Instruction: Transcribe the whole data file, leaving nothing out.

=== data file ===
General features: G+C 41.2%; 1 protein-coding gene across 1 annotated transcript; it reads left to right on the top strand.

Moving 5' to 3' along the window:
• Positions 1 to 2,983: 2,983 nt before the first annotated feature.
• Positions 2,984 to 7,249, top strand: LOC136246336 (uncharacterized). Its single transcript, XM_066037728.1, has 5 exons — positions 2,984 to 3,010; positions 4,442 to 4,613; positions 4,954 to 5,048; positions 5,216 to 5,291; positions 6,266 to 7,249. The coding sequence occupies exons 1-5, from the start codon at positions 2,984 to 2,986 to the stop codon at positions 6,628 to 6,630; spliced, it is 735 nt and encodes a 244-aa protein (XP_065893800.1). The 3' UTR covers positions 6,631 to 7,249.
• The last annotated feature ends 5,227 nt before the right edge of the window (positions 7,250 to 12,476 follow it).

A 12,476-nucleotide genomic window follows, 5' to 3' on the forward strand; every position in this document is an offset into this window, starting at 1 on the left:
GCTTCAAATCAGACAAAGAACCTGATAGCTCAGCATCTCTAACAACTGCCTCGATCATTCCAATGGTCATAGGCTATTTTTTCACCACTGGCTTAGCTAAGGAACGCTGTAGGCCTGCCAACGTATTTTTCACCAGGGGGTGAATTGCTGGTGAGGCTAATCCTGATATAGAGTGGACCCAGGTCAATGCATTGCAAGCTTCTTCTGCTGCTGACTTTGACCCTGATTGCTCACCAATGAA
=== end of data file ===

General features: G+C 41.2%; 1 protein-coding gene across 1 annotated transcript; it reads left to right on the top strand.

Moving 5' to 3' along the window:
• Positions 1 to 2,983: 2,983 nt before the first annotated feature.
• Positions 2,984 to 7,249, top strand: LOC136246336 (uncharacterized). Its single transcript, XM_066037728.1, has 5 exons — positions 2,984 to 3,010; positions 4,442 to 4,613; positions 4,954 to 5,048; positions 5,216 to 5,291; positions 6,266 to 7,249. The coding sequence occupies exons 1-5, from the start codon at positions 2,984 to 2,986 to the stop codon at positions 6,628 to 6,630; spliced, it is 735 nt and encodes a 244-aa protein (XP_065893800.1). The 3' UTR covers positions 6,631 to 7,249.
• The last annotated feature ends 5,227 nt before the right edge of the window (positions 7,250 to 12,476 follow it).

A 12,476-nucleotide genomic window follows, 5' to 3' on the forward strand; every position in this document is an offset into this window, starting at 1 on the left:
GCTTCAAATCAGACAAAGAACCTGATAGCTCAGCATCTCTAACAACTGCCTCGATCATTCCAATGGTCATAGGCTATTTTTTCACCACTGGCTTAGCTAAGGAACGCTGTAGGCCTGCCAACGTATTTTTCACCAGGGGGTGAATTGCTGGTGAGGCTAATCCTGATATAGAGTGGACCCAGGTCAATGCATTGCAAGCTTCTTCTGCTGCTGACTTTGACCCTGATTGCTCACCAATGAA